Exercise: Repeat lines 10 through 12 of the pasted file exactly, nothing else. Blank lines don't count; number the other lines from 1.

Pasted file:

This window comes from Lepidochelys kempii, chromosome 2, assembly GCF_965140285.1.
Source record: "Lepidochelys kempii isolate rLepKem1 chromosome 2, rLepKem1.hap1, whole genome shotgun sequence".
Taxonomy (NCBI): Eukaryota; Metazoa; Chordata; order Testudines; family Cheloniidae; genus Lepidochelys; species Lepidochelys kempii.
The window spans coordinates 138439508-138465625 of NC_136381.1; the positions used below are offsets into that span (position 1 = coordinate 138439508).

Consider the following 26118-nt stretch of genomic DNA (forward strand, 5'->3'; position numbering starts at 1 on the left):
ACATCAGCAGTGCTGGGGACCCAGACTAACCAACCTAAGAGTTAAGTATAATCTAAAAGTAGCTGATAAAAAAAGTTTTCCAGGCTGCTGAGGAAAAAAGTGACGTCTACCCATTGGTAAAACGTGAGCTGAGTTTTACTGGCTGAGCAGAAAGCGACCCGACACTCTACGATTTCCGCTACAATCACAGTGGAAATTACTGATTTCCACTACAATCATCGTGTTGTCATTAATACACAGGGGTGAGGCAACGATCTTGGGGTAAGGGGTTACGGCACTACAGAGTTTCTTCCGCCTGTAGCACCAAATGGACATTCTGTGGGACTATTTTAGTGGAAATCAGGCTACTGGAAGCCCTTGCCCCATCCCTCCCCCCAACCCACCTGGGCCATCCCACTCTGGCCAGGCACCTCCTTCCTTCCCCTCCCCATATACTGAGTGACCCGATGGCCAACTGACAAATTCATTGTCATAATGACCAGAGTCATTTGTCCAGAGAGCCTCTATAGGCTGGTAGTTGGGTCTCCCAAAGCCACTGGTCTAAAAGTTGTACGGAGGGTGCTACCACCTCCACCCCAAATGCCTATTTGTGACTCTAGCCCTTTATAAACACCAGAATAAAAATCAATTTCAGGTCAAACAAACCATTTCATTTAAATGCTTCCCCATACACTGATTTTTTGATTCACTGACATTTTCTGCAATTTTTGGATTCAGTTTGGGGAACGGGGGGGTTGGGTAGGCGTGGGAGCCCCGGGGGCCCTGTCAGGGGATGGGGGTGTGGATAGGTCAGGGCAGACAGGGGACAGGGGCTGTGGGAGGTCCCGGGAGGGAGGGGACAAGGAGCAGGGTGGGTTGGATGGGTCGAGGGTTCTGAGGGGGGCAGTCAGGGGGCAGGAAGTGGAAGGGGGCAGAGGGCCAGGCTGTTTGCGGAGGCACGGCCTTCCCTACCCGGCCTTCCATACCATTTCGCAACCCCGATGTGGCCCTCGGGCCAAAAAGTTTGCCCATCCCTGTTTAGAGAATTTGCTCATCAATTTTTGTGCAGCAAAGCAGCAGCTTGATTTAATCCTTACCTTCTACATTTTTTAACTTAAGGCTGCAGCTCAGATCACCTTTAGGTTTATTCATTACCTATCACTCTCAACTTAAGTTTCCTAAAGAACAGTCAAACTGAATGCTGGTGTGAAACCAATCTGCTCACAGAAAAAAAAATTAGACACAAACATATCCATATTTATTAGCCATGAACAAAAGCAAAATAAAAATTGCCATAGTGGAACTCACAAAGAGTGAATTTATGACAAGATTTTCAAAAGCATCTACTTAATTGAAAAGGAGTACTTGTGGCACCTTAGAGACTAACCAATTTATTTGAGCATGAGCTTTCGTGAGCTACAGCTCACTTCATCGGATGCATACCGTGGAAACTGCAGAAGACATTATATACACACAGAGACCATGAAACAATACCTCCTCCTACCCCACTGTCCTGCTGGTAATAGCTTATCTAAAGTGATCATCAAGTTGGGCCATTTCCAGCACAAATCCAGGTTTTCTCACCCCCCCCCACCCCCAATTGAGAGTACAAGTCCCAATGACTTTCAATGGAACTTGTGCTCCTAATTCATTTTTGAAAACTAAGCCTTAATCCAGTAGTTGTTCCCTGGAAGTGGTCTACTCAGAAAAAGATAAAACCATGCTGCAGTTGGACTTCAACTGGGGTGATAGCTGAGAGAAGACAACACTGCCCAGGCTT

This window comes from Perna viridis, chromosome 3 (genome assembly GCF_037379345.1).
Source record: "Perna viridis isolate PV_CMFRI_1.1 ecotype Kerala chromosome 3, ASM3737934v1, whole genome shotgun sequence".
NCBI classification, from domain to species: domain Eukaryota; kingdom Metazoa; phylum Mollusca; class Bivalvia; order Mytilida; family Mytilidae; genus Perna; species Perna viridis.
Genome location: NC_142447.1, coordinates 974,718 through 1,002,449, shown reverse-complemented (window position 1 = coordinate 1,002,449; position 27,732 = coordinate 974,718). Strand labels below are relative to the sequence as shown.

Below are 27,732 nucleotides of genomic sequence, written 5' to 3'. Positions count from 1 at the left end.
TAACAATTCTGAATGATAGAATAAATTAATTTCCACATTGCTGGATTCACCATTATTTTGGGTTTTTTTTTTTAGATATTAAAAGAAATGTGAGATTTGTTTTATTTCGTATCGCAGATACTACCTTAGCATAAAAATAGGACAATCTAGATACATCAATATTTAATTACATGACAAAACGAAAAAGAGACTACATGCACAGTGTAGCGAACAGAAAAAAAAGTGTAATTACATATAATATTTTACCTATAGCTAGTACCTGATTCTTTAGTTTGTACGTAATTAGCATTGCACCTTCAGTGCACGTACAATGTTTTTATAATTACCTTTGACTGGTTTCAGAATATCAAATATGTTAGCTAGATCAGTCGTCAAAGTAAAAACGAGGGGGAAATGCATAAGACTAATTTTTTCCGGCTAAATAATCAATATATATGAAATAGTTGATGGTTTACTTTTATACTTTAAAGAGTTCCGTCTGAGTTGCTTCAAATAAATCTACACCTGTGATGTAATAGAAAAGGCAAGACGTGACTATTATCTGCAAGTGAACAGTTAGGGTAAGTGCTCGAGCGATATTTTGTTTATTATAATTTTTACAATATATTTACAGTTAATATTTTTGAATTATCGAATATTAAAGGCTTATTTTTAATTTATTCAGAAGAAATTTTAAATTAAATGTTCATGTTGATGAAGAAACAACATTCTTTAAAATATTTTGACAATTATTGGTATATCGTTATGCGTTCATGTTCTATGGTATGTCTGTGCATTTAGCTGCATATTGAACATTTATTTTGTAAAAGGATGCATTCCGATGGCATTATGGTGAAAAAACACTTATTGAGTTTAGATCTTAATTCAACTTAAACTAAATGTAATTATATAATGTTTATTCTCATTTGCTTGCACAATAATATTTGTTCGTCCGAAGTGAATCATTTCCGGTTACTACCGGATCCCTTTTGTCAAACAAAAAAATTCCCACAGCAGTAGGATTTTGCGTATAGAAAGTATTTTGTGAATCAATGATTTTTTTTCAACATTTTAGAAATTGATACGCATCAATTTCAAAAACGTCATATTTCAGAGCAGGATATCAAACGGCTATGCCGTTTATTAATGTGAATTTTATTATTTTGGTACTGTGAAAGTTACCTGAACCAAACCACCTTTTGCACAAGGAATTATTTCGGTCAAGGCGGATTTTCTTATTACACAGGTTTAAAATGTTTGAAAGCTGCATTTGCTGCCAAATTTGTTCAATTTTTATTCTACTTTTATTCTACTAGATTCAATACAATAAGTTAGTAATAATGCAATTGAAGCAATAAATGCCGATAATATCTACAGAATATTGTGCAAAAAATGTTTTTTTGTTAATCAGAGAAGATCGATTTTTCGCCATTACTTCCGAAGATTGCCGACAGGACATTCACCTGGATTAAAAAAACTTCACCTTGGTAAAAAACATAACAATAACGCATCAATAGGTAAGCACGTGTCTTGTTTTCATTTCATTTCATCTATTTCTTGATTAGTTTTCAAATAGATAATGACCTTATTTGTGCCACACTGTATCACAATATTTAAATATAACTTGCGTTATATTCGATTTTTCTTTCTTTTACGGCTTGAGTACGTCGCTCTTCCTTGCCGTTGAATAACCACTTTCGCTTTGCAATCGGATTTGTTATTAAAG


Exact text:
Genome location: NC_142447.1, coordinates 974,718 through 1,002,449, shown reverse-complemented (window position 1 = coordinate 1,002,449; position 27,732 = coordinate 974,718). Strand labels below are relative to the sequence as shown.

Below are 27,732 nucleotides of genomic sequence, written 5' to 3'. Positions count from 1 at the left end.
TAACAATTCTGAATGATAGAATAAATTAATTTCCACATTGCTGGATTCACCATTATTTTGGGTTTTTTTTTTTAGATATTAAAAGAAATGTGAGATTTGTTTTATTTCGTATCGCAGATACTACCTTAGCATAAAAATAGGACAATCTAGATACATCAATATTTAATTACATGACAAAACGAAAAAGAGACTACATGCACAGTGTAGCGAACAGAAAAAAAAGTGTAATTACATATAATATTTTACCTATAGCTAGTACCTGATTCTTTAGTTTGTACGTAATTAGCATTGCACCTTCAGTGCACGTACAATGTTTTTATAATTACCTTTGACTGGTTTCAGAATATCAAATATGTTAGCTAGATCAGTCGTCAAAGTAAAAACGAGGGGGAAATGCATAAGACTAATTTTTTCCGGCTAAATAATCAATATATATGAAATAGTTGATGGTTTACTTTTATACTTTAAAGAGTTCCGTCTGAGTTGCTTCAAATAAATCTACACCTGTGATGTAATAGAAAAGGCAAGACGTGACTATTATCTGCAAGTGAACAGTTAGGGTAAGTGCTCGAGCGATATTTTGTTTATTATAATTTTTACAATATATTTACAGTTAATATTTTTGAATTATCGAATATTAAAGGCTTATTTTTAATTTATTCAGAAGAAATTTTAAATTAAATGTTCATGTTGATGAAGAAACAACATTCTTTAAAATATTTTGACAATTATTGGTATATCGTTATGCGTTCATGTTCTATGGTATGTCTGTGCATTTAGCTGCATATTGAACATTTATTTTGTAAAAGGATGCATTCCGATGGCATTATGGTGAAAAAACACTTATTGAGTTTAGATCTTAATTCAACTTAAACTAAATGTAATTATATAATGTTTATTCTCATTTGCTTGCACAATAATATTTGTTCGTCCGAAGTGAATCATTTCCGGTTACTACCGGATCCCTTTTGTCAAACAAAAAAATTCCCACAGCAGTAGGATTTTGCGTATAGAAAGTATTTTGTGAATCAATGATTTTTTTTCAACATTTTAGAAATTGATACGCATCAATTTCAAAAACGTCATATTTCAGAGCAGGATATCAAACGGCTATGCCGTTTATTAATGTGAATTTTATTATTTTGGTACTGTGAAAGTTACCTGAACCAAACCACCTTTTGCACAAGGAATTATTTCGGTCAAGGCGGATTTTCTTATTACACAGGTTTAAAATGTTTGAAAGCTGCATTTGCTGCCAAATTTGTTCAATTTTTATTCTACTTTTATTCTACTAGATTCAATACAATAAGTTAGTAATAATGCAATTGAAGCAATAAATGCCGATAATATCTACAGAATATTGTGCAAAAAATGTTTTTTTGTTAATCAGAGAAGATCGATTTTTCGCCATTACTTCCGAAGATTGCCGACAGGACATTCACCTGGATTAAAAAAACTTCACCTTGGTAAAAAACATAACAATAACGCATCAATAGGTAAGCACGTGTCTTGTTTTCATTTCATTTCATCTATTTCTTGATTAGTTTTCAAATAGATAATGACCTTATTTGTGCCACACTGTATCACAATATTTAAATATAACTTGCGTTATATTCGATTTTTCTTTCTTTTACGGCTTGAGTACGTCGCTCTTCCTTGCCGTTGAATAACCACTTTCGCTTTGCAATCGGATTTGTTATTAAAG